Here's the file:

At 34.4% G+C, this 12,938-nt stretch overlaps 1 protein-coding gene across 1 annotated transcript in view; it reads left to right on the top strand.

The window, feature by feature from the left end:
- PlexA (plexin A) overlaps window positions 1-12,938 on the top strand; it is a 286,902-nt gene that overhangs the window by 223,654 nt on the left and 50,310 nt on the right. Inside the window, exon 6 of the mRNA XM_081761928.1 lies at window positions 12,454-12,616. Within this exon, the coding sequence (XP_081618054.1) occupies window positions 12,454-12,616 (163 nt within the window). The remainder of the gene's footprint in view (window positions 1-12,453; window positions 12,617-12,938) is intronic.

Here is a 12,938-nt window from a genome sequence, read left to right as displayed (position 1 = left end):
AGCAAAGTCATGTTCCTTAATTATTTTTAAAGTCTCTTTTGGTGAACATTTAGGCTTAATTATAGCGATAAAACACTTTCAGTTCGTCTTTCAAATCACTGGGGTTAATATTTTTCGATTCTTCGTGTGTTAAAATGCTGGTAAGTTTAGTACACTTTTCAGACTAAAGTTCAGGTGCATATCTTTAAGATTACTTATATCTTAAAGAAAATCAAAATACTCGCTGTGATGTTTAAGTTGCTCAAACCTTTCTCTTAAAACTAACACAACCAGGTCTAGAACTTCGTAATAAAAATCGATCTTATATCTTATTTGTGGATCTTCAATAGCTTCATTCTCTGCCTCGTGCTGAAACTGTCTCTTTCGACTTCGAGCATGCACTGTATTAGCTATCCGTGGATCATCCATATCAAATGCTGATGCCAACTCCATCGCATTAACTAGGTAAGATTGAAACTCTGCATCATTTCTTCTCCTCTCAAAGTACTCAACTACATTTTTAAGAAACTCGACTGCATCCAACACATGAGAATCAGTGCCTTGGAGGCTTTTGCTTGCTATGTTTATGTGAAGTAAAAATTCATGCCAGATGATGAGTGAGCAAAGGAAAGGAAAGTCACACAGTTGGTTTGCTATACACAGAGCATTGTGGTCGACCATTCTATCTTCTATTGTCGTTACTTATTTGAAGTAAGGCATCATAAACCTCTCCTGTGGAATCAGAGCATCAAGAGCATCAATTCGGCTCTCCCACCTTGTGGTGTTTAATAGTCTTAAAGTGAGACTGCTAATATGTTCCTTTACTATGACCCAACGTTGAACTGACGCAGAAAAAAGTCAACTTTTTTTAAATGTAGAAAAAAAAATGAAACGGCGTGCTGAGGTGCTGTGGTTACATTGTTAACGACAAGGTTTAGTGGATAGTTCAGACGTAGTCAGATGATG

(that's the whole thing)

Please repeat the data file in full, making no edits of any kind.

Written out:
At 34.4% G+C, this 12,938-nt stretch overlaps 1 protein-coding gene across 1 annotated transcript in view; it reads left to right on the top strand.

The window, feature by feature from the left end:
- PlexA (plexin A) overlaps window positions 1-12,938 on the top strand; it is a 286,902-nt gene that overhangs the window by 223,654 nt on the left and 50,310 nt on the right. Inside the window, exon 6 of the mRNA XM_081761928.1 lies at window positions 12,454-12,616. Within this exon, the coding sequence (XP_081618054.1) occupies window positions 12,454-12,616 (163 nt within the window). The remainder of the gene's footprint in view (window positions 1-12,453; window positions 12,617-12,938) is intronic.

Here is a 12,938-nt window from a genome sequence, read left to right as displayed (position 1 = left end):
AGCAAAGTCATGTTCCTTAATTATTTTTAAAGTCTCTTTTGGTGAACATTTAGGCTTAATTATAGCGATAAAACACTTTCAGTTCGTCTTTCAAATCACTGGGGTTAATATTTTTCGATTCTTCGTGTGTTAAAATGCTGGTAAGTTTAGTACACTTTTCAGACTAAAGTTCAGGTGCATATCTTTAAGATTACTTATATCTTAAAGAAAATCAAAATACTCGCTGTGATGTTTAAGTTGCTCAAACCTTTCTCTTAAAACTAACACAACCAGGTCTAGAACTTCGTAATAAAAATCGATCTTATATCTTATTTGTGGATCTTCAATAGCTTCATTCTCTGCCTCGTGCTGAAACTGTCTCTTTCGACTTCGAGCATGCACTGTATTAGCTATCCGTGGATCATCCATATCAAATGCTGATGCCAACTCCATCGCATTAACTAGGTAAGATTGAAACTCTGCATCATTTCTTCTCCTCTCAAAGTACTCAACTACATTTTTAAGAAACTCGACTGCATCCAACACATGAGAATCAGTGCCTTGGAGGCTTTTGCTTGCTATGTTTATGTGAAGTAAAAATTCATGCCAGATGATGAGTGAGCAAAGGAAAGGAAAGTCACACAGTTGGTTTGCTATACACAGAGCATTGTGGTCGACCATTCTATCTTCTATTGTCGTTACTTATTTGAAGTAAGGCATCATAAACCTCTCCTGTGGAATCAGAGCATCAAGAGCATCAATTCGGCTCTCCCACCTTGTGGTGTTTAATAGTCTTAAAGTGAGACTGCTAATATGTTCCTTTACTATGACCCAACGTTGAACTGACGCAGAAAAAAGTCAACTTTTTTTAAATGTAGAAAAAAAAATGAAACGGCGTGCTGAGGTGCTGTGGTTACATTGTTAACGACAAGGTTTAGTGGATAGTTCAGACGTAGTCAGATGATG